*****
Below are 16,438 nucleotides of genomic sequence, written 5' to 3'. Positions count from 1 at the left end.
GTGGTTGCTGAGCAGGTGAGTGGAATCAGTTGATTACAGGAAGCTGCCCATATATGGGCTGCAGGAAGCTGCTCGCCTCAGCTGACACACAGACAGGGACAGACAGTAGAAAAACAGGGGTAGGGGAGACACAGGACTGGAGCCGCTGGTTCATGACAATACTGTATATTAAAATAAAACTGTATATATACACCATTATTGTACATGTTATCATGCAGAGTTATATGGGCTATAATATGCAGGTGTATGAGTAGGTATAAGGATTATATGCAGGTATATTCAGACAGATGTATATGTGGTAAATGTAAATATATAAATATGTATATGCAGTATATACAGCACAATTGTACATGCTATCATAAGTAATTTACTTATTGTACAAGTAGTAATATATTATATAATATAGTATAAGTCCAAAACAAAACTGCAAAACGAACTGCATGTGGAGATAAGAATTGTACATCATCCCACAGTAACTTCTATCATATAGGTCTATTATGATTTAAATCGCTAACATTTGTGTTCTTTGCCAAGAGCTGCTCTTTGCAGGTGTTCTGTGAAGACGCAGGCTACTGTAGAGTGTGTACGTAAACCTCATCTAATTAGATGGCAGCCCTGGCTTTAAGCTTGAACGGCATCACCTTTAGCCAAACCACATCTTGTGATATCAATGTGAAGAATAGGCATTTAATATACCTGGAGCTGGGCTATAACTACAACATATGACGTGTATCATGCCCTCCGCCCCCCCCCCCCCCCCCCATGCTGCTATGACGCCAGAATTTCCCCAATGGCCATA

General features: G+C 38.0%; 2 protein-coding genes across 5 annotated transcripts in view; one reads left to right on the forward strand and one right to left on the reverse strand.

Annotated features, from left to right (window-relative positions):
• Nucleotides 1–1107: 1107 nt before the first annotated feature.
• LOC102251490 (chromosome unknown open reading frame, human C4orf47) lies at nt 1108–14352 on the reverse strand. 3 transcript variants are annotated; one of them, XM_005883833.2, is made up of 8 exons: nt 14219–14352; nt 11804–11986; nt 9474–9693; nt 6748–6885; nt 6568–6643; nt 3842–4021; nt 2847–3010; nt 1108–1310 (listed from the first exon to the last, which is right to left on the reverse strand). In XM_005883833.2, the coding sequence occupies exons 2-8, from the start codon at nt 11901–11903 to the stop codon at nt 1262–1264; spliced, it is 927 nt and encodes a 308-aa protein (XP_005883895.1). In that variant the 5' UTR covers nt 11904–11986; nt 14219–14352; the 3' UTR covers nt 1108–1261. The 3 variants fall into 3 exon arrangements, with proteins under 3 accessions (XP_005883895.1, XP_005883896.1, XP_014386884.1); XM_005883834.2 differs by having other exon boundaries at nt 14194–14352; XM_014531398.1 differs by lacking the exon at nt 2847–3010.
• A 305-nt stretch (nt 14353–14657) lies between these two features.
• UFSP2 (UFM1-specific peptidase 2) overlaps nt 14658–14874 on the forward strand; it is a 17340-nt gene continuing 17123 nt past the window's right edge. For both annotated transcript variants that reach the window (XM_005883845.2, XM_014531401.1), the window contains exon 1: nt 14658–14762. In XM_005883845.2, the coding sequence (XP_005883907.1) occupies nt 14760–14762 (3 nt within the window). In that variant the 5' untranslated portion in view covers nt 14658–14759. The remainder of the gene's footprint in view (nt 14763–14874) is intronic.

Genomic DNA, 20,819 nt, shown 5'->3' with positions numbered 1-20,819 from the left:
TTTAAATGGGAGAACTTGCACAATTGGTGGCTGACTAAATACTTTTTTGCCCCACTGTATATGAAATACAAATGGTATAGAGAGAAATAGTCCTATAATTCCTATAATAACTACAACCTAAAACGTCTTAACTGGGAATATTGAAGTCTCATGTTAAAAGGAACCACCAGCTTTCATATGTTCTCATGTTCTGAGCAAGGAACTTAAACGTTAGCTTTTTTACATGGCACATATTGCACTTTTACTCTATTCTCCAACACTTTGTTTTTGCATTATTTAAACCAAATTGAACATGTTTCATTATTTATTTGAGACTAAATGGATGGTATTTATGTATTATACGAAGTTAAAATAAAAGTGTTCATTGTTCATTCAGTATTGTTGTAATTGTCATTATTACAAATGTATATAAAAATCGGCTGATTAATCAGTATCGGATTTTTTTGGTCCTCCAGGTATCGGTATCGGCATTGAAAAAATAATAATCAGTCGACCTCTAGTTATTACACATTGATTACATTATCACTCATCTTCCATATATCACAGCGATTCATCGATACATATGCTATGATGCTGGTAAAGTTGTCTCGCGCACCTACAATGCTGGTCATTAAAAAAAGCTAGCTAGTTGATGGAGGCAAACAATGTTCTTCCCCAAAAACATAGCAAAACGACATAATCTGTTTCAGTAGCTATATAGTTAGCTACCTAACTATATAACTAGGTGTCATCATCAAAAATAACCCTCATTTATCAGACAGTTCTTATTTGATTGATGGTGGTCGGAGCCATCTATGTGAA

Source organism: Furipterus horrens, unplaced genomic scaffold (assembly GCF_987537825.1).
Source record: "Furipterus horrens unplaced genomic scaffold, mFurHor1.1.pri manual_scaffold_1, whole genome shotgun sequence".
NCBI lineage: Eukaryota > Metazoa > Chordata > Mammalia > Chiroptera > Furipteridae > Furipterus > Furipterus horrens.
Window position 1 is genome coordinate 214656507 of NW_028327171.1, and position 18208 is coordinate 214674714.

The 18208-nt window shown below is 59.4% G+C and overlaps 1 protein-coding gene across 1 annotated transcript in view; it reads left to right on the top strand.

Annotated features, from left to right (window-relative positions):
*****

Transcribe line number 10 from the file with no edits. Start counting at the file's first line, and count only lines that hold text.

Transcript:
TTTAAATGGGAGAACTTGCACAATTGGTGGCTGACTAAATACTTTTTTGCCCCACTGTATATGAAATACAAATGGTATAGAGAGAAATAGTCCTATAATTCCTATAATAACTACAACCTAAAACGTCTTAACTGGGAATATTGAAGTCTCATGTTAAAAGGAACCACCAGCTTTCATATGTTCTCATGTTCTGAGCAAGGAACTTAAACGTTAGCTTTTTTACATGGCACATATTGCACTTTTACTCTATTCTCCAACACTTTGTTTTTGCATTATTTAAACCAAATTGAACATGTTTCATTATTTATTTGAGACTAAATGGATGGTATTTATGTATTATACGAAGTTAAAATAAAAGTGTTCATTGTTCATTCAGTATTGTTGTAATTGTCATTATTACAAATGTATATAAAAATCGGCTGATTAATCAGTATCGGATTTTTTTGGTCCTCCAGGTATCGGTATCGGCATTGAAAAAATAATAATCAGTCGACCTCTAGTTATTACACATTGATTACATTATCACTCATCTTCCATATATCACAGCGATTCATCGATACATATGCTATGATGCTGGTAAAGTTGTCTCGCGCACCTACAATGCTGGTCATTAAAAAAAGCTAGCTAGTTGATGGAGGCAAACAATGTTCTTCCCCAAAAACATAGCAAAACGACATAATCTGTTTCAGTAGCTATATAGTTAGCTACCTAACTATATAACTAGGTGTCATCATCAAAAATAACCCTCATTTATCAGACAGTTCTTATTTGATTGATGGTGGTCGGAGCCATCTATGTGAA